Weekly Poker Roundup: May 8, 2016
Full Tilt to Merge Liquidity Into PokerStars on May 17
In February, Amaya Inc. announced that Full Tilt’s liquidity will merge into that of PokerStars. “This platform migration will allow Amaya’s development and technology teams to focus on improving one market-leading platform rather than two, leading to a better gaming experience for all; improvements and features will be delivered faster and more efficiently rather than doubling development requirements,” the company said in a press release at the time.
This week, Amaya revealed that May 17th, 2016 will be the official date on which Full Tilt players will be folded into the PokerStars mix. Full Tilt won’t disappear completely, as it looks like it will simply become a skin of PokerStars, but the software will be retired. It will still be branded as Full Tilt, but the guts will be PokerStars.
Full Tilt players will be contacted about how the switch affects them and will be given instructions on what, if anything, needs to be done to transition accounts. Those who already have PokerStars accounts will have all their account information, balances, and loyalty rewards transferred.
French Online Poker Ring-Fence to be Torn Down
The French Senate has passed three amendments to the country’s “Digital Republic” to open up France’s online poker market beyond national borders. France has been one of the unfortunate countries where lawmakers believed it was a good idea to ring-fence the country from the rest of the world, only allowing the people of France to play against other French. As such, there are French-specific sites such as PokerStars.fr, Winamax.fr, and partypoker.fr.
As one might expect, cordoning off the player pool has created a much smaller online poker market than the country could have if players from the rest of the world were allowed in. The text of the amendment said that some players have gone elsewhere, turning to illegal poker sites with more action that they can find in France.
Interestingly, the amendment specifies that French players can only play with other poker players that are on sites licensed by a member of the European Union or European Economic Area. The problem here is that the largest poker site in the world, PokerStars, is licensed in the Isle of Man, which is not part of the EU or EEA. Thus, unless some compromise is made, French PokerStars players would have to be separated from PokerStars.com players. Complicating things is the fact that players on PokerStars.uk, PokerStars.eu, and many other sites licensed in the EU or EEA are also part of the liquidity on PokerStars.com.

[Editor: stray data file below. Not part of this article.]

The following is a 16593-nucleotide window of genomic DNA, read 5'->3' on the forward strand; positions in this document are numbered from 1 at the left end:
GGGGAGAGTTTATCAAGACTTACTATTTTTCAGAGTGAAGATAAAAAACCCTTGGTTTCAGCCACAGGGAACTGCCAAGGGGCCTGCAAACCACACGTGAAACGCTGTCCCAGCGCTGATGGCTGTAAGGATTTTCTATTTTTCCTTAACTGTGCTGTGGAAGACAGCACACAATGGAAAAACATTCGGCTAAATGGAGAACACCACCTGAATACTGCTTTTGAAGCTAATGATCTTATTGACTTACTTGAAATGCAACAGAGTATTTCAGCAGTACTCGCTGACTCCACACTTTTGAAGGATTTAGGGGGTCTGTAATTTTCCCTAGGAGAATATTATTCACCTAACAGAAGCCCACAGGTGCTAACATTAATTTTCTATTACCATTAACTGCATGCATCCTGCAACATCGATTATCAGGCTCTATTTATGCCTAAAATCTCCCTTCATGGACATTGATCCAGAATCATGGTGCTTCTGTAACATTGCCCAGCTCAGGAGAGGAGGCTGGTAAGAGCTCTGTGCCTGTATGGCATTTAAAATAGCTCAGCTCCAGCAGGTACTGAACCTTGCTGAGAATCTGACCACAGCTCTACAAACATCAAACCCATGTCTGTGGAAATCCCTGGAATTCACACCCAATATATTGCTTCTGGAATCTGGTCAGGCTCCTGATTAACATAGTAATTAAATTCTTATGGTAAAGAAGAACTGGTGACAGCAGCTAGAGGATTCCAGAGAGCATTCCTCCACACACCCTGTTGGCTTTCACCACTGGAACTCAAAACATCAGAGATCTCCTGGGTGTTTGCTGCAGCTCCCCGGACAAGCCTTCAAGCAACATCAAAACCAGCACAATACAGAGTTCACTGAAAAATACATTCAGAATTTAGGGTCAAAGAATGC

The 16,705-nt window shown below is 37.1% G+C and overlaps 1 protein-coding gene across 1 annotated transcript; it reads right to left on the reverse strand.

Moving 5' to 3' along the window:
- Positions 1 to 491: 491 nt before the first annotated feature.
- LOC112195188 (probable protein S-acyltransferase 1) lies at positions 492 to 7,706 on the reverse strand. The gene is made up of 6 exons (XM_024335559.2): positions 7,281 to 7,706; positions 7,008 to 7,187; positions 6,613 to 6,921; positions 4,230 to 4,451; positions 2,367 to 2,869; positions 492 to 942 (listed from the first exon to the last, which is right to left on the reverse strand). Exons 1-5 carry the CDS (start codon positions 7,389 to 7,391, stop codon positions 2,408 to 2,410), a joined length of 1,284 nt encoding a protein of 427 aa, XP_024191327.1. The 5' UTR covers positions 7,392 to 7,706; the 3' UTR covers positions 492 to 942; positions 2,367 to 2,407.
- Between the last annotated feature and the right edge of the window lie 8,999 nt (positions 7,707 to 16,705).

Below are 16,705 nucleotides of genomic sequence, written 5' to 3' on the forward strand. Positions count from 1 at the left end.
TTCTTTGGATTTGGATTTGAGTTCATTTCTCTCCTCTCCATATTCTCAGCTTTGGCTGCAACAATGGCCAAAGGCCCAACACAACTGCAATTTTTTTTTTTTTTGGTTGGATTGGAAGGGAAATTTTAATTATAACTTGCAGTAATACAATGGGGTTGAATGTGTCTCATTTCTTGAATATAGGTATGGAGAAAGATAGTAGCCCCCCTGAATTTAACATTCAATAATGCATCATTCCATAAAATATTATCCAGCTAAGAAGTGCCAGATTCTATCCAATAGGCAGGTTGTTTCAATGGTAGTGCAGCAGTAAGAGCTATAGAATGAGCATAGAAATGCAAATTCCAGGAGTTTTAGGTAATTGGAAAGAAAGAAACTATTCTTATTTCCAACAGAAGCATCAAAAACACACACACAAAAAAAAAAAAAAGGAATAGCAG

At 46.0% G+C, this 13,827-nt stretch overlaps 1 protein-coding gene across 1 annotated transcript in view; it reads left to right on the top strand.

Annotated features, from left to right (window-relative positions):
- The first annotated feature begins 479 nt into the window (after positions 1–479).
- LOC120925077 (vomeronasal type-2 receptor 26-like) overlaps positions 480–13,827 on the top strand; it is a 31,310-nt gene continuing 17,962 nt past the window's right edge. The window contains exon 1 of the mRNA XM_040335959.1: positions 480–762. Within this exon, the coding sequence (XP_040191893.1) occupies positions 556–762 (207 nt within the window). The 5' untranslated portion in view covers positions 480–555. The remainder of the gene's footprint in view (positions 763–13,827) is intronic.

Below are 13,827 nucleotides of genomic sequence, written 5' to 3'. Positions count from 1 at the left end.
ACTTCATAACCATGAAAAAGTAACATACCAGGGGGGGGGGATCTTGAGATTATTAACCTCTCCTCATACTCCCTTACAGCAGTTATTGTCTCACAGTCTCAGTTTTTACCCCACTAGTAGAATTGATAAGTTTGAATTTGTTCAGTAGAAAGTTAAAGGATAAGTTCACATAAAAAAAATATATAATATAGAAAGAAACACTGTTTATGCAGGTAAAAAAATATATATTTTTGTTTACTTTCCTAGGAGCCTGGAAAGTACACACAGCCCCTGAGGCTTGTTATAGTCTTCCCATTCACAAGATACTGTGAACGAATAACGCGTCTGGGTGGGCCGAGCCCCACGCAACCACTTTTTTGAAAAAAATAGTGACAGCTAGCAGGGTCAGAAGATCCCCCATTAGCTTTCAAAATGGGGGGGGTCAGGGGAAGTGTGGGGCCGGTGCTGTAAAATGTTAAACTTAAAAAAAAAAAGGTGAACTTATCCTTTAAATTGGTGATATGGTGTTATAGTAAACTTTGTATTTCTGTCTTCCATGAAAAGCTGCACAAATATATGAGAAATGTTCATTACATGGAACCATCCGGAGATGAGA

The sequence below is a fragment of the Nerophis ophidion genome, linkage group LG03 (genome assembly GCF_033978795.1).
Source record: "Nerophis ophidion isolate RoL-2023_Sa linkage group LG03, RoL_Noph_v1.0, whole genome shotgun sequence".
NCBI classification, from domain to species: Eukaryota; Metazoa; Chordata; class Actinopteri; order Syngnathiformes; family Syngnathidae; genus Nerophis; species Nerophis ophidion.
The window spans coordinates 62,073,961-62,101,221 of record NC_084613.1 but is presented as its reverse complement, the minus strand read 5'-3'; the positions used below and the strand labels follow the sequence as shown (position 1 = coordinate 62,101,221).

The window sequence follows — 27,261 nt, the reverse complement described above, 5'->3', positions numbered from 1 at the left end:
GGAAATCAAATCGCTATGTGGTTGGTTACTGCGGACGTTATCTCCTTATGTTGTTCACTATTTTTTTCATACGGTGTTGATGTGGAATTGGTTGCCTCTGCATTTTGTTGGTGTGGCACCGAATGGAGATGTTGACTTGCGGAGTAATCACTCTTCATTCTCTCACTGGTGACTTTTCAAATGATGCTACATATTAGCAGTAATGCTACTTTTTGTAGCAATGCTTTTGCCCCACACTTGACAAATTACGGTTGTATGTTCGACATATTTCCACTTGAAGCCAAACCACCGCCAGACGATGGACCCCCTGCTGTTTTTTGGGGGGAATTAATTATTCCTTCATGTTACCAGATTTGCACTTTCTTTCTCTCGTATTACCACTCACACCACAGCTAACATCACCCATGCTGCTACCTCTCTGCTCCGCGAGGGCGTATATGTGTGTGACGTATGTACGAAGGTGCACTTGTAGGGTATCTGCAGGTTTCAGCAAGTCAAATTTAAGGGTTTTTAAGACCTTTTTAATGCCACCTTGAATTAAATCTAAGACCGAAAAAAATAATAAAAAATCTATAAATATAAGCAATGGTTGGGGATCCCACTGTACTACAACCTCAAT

GPL Week 5: Sao Paolo Soars
Two familiar names regained the lead in their respective conferences after the Global Poker League Week 5. The New York Rounders once again find themselves atop the Americas Conference standings in an odd-numbered week, while the Paris Aviators pulled back ahead in the Eurasia Conference by the slimmest of margins over the Moscow Wolverines.
The story of Week 5, though, was not either of those teams, but rather the Sao Paolo Mets who jumped from almost the bottom of the Americas standings to second place on the back of a 16-point week, the best of any GPL team last week. With 55 points, Sao Paolo is just four points behind New York. The
Montreal Nationals and LA Sunset, which had previously been in first and third, only garnered single-digit point totals (and Montreal only earned 5), allowing Sao Paulo to leapfrog both of them.
Over in the Eurasia Conference, only one point separates Paris from Moscow, while Rome still struggles, 24 points off the conference lead.
- New York Rounders – 59 points
- Sao Paolo Mets – 55 points
- LA Sunset – 51 points
- Montreal Nationals – 51 points
- Las Vegas Moneymakers – 50 points
- San Francisco Rush – 49 points
- Paris Aviators – 65 points
- Moscow Wolverines – 64 points
- Hong Kong Stars – 51 points
- London Royals – 49 points
- Berlin Bears – 45 points
- Rome Emperors – 41 points
Hearing Held for Michigan Internet Gaming Bill
A hearing on a pair of online gaming bills was held in front of the Michigan State Senate’s Regulatory Reform Committee Wednesday, which is at least a small step in the right direction towards a possible future legalized online poker industry in the state.
By all accounts, the hearing went well, giving several online gaming experts a chance to help educate lawmakers. Among them were a trio of executives from Amaya Inc., the parent company of PokerStars. The three explained how – with examples – their company does such things as prevent fraud and cheating, make sure customers are who they say they are, and ensure that geolocation can validate that players are playing from jurisdictions where their games are permitted.
Also testifying was Poker Players Alliance executive director John Pappas, who explained that the point of legalizing and regulating online poker was to protect consumers. There is currently a “void” in such protection, he said:
This void in consumer protection is all too real for Michigan residents who played on Lock Poker, an online site based in Curacao, which abruptly shut down in April 2015, and took millions in player deposits. Sadly, because of zero regulatory oversight, there’s nothing affected customers can do to get their money back and to hold this rogue website accountable. S.B. 889 changes this dynamic and puts Michigan in control of internet gaming by corralling the unregulated market and turning it into a state-based industry that is safe for consumers and accountable to regulators.
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